This is achieved, in the present invention, by an anthro podynamic dummy having simulated joints restrained by adjustable means with suitable stops and generally articulating similar to equivalent human joints, and a torso having a longitudinal natural frequency of a human. The torso may utilize a tuneable spring in the place of a thoracic spinal column. The torso may have a liquidfilled bag portion shaped to simulate the transverse frequency of a human and to provide the proper mass. The bones of the limbs have appropriate stiffness and fuses or other measuring means can measure when the limbs and bones exceed the maximum load without incurring damage to the dummy.
BRIEF DESCRIPTION OF THE DRAWINGS FIG. 1 is a front elevational view of the anthropodynamic dummy of this invention with a portion removed for the sake of clarity in illustration.
FIG. 2 is a side elevational view of the anthropodynamic dummy of FIG. 1.
FIG. 3 is a side elevational sectional view through the anthropodynamic dummy of FIG. 1.
FIG. 4 is a detailed sectional plan view taken along line 4-4 of FIG. 3.
FIG. 5 is a detailed elevational view of a typical joint in the limbs.
FIG. 6 is a front elevational view of the joint shown in FIG. 5.
FIG. 7 is a sectional view taken through a typical limb on line 7-7 of FIG. 3.
DESCRIPTION OF THE PREFERRED EMBODIMENTS An anthropodynamic model of man or dummy 10 is fabricated for example to a percentile configuration of man as shown in FIGS. 1-3. Externally, for fitting of appropriate clothing which exerts a strong influence on aerodynamic drag forces, the dummy closely resembles human flesh contours. The overall dummy and each of the independent segments have a center of gravity and moment of inertia simulating an actual human.
The dummy 10 includes a head 12, a torso 14, arms 16, legs 18 and, as noted, a simulated skin surface 20 intended to be close to a configuration of an actual man.
The bones of the body have been simplified for ease in fabrication since there is no necessity for duplicating the exact bone contours of a human except for a pelvic bone 22 which has an external shape, area distribution and stiffness to match the human counterpart. This is important since this bone affects the natural frequency of the combination of the trunk 20, buttocks 24 and seat cushion which provides correct loading of the cushion during ejection or downward inertia load. The buttocks may be double hemiellipsoids for the purpose of standarization of a key element of ejection seat tests.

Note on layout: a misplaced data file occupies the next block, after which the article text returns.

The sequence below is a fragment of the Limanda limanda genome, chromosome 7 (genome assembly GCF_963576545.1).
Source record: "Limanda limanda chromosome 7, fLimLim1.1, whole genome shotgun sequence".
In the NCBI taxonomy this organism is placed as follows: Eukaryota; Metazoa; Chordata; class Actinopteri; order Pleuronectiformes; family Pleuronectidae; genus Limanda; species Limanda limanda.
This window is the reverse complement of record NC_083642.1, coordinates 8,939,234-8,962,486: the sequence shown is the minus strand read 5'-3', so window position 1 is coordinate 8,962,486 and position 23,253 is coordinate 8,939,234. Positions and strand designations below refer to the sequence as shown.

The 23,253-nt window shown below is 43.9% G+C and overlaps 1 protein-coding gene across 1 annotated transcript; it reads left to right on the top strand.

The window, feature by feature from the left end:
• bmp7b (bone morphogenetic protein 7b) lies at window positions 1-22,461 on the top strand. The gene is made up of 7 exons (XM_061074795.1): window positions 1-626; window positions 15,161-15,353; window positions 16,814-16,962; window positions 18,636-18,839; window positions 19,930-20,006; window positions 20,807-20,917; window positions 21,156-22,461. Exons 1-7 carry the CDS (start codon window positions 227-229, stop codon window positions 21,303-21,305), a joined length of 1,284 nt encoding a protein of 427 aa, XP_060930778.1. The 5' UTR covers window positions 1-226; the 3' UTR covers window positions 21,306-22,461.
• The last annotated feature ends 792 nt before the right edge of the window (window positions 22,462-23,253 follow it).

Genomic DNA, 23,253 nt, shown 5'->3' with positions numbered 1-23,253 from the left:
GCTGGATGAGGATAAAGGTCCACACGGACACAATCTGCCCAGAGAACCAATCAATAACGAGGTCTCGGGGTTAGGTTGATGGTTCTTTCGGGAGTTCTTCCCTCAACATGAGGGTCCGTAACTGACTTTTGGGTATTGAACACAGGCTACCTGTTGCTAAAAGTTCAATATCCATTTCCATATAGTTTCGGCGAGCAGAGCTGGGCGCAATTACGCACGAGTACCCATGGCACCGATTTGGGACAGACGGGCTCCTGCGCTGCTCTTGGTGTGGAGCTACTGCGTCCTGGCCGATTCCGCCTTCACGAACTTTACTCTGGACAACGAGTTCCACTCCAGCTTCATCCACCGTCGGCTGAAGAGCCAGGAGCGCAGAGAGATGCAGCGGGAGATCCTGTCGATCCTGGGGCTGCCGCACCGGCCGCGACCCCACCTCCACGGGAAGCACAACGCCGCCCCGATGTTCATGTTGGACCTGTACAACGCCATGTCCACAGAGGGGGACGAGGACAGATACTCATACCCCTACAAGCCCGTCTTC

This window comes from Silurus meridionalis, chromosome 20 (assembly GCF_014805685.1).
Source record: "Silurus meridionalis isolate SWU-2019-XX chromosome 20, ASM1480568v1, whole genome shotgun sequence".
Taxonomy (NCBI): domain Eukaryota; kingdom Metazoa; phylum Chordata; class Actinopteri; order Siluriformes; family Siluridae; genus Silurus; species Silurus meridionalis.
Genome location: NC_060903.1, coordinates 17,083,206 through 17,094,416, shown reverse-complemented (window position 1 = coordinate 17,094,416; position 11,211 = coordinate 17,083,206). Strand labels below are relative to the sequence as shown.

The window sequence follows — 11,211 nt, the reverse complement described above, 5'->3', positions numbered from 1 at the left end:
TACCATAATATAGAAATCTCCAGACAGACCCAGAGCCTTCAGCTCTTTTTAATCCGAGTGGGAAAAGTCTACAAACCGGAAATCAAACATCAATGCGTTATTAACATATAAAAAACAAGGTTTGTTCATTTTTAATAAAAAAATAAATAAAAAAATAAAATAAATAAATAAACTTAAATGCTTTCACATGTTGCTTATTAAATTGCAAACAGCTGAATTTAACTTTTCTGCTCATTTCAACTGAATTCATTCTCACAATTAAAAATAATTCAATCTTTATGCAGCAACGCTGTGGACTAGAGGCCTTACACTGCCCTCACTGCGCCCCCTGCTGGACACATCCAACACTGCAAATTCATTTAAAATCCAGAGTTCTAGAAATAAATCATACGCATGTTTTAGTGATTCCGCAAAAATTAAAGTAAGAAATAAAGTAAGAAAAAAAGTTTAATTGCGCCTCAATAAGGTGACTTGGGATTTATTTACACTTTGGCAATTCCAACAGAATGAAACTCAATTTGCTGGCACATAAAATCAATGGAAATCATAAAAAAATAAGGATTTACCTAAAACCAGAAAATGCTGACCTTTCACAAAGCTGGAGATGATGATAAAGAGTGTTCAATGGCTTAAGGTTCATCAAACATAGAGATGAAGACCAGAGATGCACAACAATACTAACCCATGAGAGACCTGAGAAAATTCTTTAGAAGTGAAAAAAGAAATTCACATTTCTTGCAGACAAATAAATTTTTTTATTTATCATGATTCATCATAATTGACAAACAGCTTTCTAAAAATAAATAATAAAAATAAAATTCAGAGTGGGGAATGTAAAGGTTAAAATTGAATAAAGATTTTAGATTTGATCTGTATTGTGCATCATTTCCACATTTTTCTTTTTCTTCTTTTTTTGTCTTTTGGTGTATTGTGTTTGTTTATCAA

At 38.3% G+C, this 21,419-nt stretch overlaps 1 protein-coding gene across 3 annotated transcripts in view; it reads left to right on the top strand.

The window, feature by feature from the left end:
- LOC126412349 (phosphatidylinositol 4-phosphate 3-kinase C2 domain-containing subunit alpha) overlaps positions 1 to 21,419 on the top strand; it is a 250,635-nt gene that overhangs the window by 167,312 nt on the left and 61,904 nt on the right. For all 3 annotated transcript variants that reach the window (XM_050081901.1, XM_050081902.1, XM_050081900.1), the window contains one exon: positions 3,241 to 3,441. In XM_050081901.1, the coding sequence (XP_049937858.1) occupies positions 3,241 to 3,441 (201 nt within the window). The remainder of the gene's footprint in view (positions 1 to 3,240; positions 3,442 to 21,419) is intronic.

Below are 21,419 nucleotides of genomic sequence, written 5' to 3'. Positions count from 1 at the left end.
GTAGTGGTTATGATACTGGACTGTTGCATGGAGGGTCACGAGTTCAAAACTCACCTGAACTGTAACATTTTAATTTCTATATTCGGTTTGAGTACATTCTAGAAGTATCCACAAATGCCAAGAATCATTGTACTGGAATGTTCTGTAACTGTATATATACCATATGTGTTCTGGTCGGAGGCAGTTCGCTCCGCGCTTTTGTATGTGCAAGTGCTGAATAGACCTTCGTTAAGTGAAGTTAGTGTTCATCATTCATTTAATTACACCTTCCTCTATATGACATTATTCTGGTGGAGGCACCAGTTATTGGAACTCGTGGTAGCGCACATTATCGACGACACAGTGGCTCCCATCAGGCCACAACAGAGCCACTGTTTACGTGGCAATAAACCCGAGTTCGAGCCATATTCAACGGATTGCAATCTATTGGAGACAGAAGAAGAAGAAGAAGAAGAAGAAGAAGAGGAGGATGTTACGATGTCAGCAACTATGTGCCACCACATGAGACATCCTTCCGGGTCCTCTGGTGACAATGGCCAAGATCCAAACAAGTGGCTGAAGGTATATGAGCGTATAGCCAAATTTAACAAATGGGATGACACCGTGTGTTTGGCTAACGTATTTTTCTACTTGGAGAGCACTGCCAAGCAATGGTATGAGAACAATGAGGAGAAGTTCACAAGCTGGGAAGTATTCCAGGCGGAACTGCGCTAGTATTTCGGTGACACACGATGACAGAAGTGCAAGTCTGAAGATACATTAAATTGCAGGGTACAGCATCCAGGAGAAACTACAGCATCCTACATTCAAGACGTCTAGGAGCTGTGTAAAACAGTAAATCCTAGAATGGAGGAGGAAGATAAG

The main compression members or bones 26, 28 in the arms 16 and bones 32 in the legs 18 have been simplitied so that there is only one compression member or simulated bone in each portion of each limb.
The arms 16 and legs 18 have joints 34 and 36 of the clevis type at the elbow and knee, respectively, and ball and socket joints 38-40 at the shoulder and wrist and joints 42 and 44 at the hip and ankle. All of the major joints are simulated and arranged such that the members move with essentially the movement of the similar components of the human body. Minor joints, however, such as those in the hands and feet, may or may not be simulated since digital movements, for example, movements of the fingers, would have small effect on the damage to arms, legs and other parts of the body.
The bones themselves are preferably of the type as shown in sectional view of FIG. 7 and are constructed from a core 44 of balsa wood or other similar soft and light material and a fiber glass reinforced plastic (such as epoxy) outer surface 46. The wood simulates the soft inner portion of a human bone and the outer fiber glass reinforced plastic represents the hard portions of human bone which provide nearly all the strength. The fiber glass reinforced plastic may be added as a hand layup and its thickness of composition may vary to simulate bone strength and/or stiffness. The fiber glass may be enclosed in a rubber mass 48 cast thereon and having a hardness which varies to simulate local stiffnesses. The bending modulus of elasticity (E value) for the outer portion of human bone is approximately 226x10" dynes per square centimeter which is approximately the same as that for fiber glass reinforced epoxy. If it were desired to have the bones break, the strength of the glass reinforced plastic could be adjusted to provide a very close simulation. However, it could be preferable for most tests to have the bone of sufficient strength to withstand damage under conditions which would break the human bone and to measure the applied load rather than break the bone itself.